Polish pride as memorial to World War II Polish Air Force unveiled

 Polish pride as memorial to World War II Polish Air Force unveiled

A memorial dedicated to the memory of the Polish Airmen that were based in the UK during the Second World War was unveiled on November 17 in the Newtownards Cenotaph, Down, at an event celebrating 100 years of Polish independence.

The newly erected memorial was unveiled by relatives of two of the Polish airmen; Wojciechowicz-Henderson, daughter of wireless radio operator Flight Sergeant Pawel Wojciechowicz and Kristin Denkowski, daughter of Lance Corporal Stanislaw Denkowski. Also present were civic dignitaries, including the Mayor of North Down and Ards Cllr Richard Smart, the Lord Lieutenant of Co Down Mr David Lindsay and the Polish Ambassador Mr Arkady Rzegocki.

Over 20,000 Polish airmen and women were based in the UK during the Second World War, 100 of which were stationed in Northern Ireland, majority as part of the 315 and 303 RAF Squadrons in RAF Ballyhalbert.

The 303 RAF Squadron was made up of an elite crew of battle hardened fighter pilots and experienced ground staff that played a pivotal role in the Battle of Britain with a record-breaking 126 confirmed victories. The 315 RAF Squadron operated in both offensive and defensive roles during World War II.

Speaking at the event, event organiser Maciek Bator, Programme Director of For Your Freedom and Ours CIC, a social enterprise, which discovers, promotes and celebrates shared history with the aim of fostering positive relationships between people from Poland and Northern Ireland, said: “I couldn’t imagine a more appropriate way to mark the centenaries of the Polish Independence, the Polish Air Force and the RAF 100 than unveiling a memorial dedicated to the Polish Air Force.

“I would like to express my gratitude to the Ards and North Down Borough Council, the NI War Memorial and the Royal British Legion for all the support we have received. I believe that the joint effort will remind all of us, not only about the role that the Polish people played in the Second World War but that ordinary people can achieve the extraordinary when it comes to the fight for independence.”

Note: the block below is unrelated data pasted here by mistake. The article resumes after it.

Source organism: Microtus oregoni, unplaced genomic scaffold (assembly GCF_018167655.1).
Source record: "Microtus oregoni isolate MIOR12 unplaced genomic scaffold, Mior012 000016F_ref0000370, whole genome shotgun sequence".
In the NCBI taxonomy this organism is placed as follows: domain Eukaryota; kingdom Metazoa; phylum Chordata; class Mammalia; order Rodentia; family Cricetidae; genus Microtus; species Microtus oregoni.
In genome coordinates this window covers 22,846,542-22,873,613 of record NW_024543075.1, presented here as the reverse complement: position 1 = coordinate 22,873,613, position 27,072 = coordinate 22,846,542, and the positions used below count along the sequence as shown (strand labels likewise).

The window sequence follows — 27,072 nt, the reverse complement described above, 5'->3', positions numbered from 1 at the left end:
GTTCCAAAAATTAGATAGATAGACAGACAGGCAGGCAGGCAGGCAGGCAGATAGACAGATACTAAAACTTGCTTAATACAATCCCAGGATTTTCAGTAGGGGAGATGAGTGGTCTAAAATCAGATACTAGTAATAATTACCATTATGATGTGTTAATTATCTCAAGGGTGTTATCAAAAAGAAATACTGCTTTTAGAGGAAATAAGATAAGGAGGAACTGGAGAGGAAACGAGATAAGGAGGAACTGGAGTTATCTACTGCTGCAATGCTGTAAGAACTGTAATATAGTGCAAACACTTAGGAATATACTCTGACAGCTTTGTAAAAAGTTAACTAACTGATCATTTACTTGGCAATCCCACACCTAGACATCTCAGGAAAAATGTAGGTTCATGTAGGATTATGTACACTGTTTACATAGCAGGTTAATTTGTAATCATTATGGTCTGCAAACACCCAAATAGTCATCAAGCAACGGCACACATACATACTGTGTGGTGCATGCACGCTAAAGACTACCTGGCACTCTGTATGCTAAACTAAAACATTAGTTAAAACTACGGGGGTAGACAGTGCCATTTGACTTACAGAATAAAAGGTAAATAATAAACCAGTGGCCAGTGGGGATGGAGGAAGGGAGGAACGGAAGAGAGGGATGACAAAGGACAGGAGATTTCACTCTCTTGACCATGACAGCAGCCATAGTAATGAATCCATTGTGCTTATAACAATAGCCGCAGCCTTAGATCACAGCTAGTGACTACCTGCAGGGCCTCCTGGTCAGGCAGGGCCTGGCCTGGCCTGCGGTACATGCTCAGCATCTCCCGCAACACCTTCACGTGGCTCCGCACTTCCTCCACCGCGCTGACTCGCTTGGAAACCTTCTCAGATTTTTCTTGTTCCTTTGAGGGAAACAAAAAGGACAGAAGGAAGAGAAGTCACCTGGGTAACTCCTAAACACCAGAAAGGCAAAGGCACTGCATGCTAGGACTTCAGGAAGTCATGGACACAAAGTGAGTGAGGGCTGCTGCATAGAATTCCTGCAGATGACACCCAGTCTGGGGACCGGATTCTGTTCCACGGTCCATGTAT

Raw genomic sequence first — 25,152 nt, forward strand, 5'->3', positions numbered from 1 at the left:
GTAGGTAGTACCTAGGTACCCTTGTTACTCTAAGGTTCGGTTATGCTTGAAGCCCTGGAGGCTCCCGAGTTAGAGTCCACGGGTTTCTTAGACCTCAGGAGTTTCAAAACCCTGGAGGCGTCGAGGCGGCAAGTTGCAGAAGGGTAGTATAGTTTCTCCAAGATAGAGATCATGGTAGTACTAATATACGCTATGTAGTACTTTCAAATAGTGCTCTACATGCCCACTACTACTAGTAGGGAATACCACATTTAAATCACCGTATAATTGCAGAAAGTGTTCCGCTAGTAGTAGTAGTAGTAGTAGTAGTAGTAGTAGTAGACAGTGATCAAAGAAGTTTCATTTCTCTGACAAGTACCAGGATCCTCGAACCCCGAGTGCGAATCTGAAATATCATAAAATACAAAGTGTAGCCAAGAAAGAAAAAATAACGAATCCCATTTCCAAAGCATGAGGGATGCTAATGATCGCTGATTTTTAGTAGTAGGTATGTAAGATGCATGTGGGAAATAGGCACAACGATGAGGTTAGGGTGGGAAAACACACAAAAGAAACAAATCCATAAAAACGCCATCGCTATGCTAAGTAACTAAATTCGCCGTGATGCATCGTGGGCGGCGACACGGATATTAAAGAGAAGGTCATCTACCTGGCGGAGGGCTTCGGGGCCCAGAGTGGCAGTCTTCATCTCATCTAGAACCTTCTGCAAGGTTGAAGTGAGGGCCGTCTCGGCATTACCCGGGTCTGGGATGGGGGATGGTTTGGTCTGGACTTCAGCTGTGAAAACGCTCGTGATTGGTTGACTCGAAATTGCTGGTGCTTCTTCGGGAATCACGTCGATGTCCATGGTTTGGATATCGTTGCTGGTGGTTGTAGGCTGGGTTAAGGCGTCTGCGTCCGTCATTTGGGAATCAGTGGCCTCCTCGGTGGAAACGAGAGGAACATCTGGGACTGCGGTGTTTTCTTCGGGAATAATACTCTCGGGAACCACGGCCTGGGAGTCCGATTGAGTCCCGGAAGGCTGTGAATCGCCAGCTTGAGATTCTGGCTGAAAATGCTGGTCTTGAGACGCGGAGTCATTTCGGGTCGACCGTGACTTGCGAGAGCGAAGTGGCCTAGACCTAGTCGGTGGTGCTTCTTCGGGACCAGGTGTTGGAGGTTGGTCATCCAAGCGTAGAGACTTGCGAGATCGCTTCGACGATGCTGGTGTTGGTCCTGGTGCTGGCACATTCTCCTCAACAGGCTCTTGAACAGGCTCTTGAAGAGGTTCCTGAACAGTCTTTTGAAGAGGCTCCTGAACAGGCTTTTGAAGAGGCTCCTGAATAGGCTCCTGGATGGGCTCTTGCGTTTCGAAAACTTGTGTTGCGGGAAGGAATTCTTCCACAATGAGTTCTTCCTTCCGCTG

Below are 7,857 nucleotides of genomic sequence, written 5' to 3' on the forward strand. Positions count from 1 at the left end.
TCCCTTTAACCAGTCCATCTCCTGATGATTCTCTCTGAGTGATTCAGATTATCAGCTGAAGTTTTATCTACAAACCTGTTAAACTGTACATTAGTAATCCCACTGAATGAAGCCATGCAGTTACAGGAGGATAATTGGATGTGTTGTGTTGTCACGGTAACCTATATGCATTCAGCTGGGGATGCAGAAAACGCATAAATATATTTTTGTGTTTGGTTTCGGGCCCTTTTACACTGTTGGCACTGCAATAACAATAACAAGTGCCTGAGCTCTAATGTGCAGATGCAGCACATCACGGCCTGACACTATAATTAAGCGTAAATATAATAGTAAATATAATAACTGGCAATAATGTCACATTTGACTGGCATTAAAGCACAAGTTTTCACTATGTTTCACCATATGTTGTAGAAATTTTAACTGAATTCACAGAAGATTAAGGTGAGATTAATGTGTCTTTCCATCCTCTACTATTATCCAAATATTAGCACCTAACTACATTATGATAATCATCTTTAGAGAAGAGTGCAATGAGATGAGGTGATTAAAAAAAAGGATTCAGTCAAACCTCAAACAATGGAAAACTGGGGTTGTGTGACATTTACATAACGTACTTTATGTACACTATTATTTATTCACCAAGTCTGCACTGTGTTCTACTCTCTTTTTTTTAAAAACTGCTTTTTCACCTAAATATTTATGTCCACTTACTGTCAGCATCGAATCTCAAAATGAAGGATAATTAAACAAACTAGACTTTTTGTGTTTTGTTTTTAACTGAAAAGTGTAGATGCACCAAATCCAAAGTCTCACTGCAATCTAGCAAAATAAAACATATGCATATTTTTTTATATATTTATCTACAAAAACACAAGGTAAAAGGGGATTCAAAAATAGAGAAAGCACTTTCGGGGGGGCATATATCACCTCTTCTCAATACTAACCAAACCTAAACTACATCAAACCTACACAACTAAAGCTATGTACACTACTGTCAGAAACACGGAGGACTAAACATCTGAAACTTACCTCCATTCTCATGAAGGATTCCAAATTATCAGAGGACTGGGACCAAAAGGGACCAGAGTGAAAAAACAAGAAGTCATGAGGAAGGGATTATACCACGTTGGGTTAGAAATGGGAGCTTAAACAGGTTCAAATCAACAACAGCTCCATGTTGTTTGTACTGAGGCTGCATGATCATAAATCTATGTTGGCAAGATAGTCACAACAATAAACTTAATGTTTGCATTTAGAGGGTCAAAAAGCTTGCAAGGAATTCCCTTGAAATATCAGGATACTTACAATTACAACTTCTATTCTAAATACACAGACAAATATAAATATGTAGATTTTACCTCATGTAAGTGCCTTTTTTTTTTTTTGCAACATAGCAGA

The project received funding from War Memorials NI, which covered 75% of the monies needed with the remaining funds being donated through a Just Giving campaign set up by event organisers.

Paying tribute to the fallen Polish airmen, The Mayor of Ards and North Down, Cllr Richard Smart, said: “A number of Polish airmen tragically fell in the Battle of Britain and are interred in cemeteries at Movilla and Ballycranbeg. It is timely to remember them in the year of the Armistice and of RAF 100.”

The Polish Ambassador to the United Kingdom, His Excellency Arkady Rzegocki, said: “The contribution of our airmen and airwomen during the Second World War is a source of pride for our nation. After fighting bravely to defend their motherland, they eventually retreated to the UK, taking part in the Battle of Britain. The 303 Polish Squadron became the most effective Fighter Command unit in the battle, while the 315 Squadron made an invaluable contribution in Europe. Both were based at RAF Ballyhalbert.

“Thank you to For Your Freedom and Ours and the Ards and North Down Borough Council for initiating the project of the Polish Air Force Memorial – a fitting tribute to the Polish airmen and airwomen who sacrificed their lives to save those of others.”

Fifteen Polish airmen stationed in Northern Ireland were killed during active service in World War II. Their graves lie scattered across NI.

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